Sunday, June 20, 2010


Last week, we explored some of the smaller, more intimate waters of the upper Namekagon River. The moment we stepped out of the van, I was struck by how particularly focused and silent the boys were. There was a hushed, almost heavy mood within the group as they each stalked their own masterpieces. It was that same sense one feels in art galleries or cathedrals or museums: that there is something special about the place, and it just wouldn’t feel right to talk loudly or move quickly. I think the word for it is reverence. The Namekagon’s galleries of current and cathedrals of pine elicited the strongest sense of reverence among the boys that I have witnessed yet in the project. Here is a sample of last week’s photos.
-Ben Thwaits, Project Leader.

At many points in my life
I’ve struggled to stand against the wave.
When the wave comes
I stand waiting.
It’s building up taller than life.
When the wave gets close to me
I stand my ground
And wait to fall and tip over.
But now I stand
and face the struggles of life.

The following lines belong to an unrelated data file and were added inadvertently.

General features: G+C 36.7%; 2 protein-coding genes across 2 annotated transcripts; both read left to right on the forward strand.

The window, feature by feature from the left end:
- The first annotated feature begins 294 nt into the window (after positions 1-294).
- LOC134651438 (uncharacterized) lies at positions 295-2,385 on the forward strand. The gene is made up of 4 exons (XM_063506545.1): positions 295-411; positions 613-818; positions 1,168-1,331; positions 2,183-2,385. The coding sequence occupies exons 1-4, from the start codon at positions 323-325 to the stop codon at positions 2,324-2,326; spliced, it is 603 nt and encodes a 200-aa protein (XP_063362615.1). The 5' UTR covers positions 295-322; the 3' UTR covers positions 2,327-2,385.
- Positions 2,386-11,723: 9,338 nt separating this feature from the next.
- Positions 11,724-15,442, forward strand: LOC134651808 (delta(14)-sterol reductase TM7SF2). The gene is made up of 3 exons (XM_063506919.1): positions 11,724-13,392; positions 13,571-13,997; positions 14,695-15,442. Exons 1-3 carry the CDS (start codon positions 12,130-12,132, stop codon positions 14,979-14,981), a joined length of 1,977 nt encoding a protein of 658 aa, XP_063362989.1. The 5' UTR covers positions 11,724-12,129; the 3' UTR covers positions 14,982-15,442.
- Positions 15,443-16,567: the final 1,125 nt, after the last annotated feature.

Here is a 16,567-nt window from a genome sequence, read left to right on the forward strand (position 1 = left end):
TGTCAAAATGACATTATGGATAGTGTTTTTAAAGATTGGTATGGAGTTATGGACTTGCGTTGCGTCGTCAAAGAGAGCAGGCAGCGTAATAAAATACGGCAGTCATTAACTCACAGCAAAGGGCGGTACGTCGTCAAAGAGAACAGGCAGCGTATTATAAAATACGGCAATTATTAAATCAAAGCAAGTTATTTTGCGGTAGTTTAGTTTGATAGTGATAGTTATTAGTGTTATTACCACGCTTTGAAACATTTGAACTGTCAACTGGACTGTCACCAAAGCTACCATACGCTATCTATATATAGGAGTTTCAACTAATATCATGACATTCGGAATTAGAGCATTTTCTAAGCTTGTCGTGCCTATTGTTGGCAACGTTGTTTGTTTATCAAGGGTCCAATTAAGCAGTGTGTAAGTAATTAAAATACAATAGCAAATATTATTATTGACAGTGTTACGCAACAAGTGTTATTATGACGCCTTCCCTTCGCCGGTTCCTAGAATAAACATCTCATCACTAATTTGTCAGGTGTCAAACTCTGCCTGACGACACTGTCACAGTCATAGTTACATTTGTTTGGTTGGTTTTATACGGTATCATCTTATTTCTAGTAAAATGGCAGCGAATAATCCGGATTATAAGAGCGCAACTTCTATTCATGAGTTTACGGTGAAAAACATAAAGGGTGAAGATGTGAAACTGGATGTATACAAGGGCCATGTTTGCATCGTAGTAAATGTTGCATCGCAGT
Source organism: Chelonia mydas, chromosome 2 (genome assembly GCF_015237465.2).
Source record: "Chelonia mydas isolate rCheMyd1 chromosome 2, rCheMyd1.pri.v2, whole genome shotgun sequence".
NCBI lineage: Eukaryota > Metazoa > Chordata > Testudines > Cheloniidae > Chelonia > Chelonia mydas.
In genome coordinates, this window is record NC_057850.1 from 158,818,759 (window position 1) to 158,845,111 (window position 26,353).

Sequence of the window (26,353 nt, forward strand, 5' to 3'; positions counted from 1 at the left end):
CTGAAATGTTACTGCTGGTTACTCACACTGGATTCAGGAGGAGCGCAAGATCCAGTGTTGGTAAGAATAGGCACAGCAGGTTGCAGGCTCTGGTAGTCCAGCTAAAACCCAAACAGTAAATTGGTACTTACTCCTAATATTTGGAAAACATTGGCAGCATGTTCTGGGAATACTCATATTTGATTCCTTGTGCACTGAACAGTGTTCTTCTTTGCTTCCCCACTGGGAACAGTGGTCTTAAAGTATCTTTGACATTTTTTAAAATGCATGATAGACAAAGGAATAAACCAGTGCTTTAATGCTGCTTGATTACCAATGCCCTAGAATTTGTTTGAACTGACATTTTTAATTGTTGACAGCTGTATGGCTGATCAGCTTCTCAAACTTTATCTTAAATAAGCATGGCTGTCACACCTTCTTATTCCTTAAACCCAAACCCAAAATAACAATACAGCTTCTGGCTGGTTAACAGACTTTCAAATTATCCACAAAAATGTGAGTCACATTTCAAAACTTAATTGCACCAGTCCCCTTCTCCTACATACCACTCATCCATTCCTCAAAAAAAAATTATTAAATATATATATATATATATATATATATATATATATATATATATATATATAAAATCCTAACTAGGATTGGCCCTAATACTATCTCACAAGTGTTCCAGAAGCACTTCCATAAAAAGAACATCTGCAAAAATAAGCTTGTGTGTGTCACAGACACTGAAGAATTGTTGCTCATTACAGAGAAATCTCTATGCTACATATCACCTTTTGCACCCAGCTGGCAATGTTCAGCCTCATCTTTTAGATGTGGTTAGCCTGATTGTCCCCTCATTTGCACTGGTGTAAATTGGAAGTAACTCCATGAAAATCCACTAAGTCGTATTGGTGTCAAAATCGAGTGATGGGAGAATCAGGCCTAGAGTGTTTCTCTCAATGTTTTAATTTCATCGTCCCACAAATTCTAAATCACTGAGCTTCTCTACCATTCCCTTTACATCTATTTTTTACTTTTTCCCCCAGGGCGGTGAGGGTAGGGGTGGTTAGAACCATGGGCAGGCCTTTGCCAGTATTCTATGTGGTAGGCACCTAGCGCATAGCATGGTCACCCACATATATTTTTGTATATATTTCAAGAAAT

And after the wave flows by me
I look back
and see the mistakes I have made.

Photo and poem called "Facing the Wave" by Mike, age 17.

"We were driving back from our day on the river, and Chris spotted the bear cub. We started taking pictures from the van, and the bear seemed calm, so we got out to get better shots. I was pretty scared because I thought mama may be close. When I got out of the van, I made the grunting noise that a mama bear would use to comfort it's cub, and when I did that, the bear turned and looked at me and I got the shot. I was shaking the whole time!!" -Derek, age 17. Photo titled "The Bear."

Photo called "Rapids" by Matt, age 15. Taken in the rapids below Pacwawong Dam.

"I was walking along the river and I saw this butterfly, and I thought it would be a good shot. It felt really good to take this photo, but I can't explain why. I just feel amazed that I was able to get this shot." -Travis, age 13. Photo called "Resting butterfly."

Photo titled "The Iris" by DeVante, age 16.

I’m your reflection, can't you see
Though I'm only there in the brightness
Going through life with distortion and ease
Now I can see that the mirror’s a blur
And you never were who I hope to be
Never now, never then, will I want to be
Your reflection once again
Now I see what I'm meant to be
Nothing like you and more like me.

Photo and poem called "Reflection" by Lee, age 15.


  1. Great Job Lee! I Love the thoughts in your poem. The whole family is watching this blog spot. They are all very impressed with your and your friends skills. Love Mom

  2. To all..these are so beautiful...

    To Devante-I am sharing this site with others and they use words like "powerful, amazing, beautiful, unique and profound". I agree completely. You have a gift--MM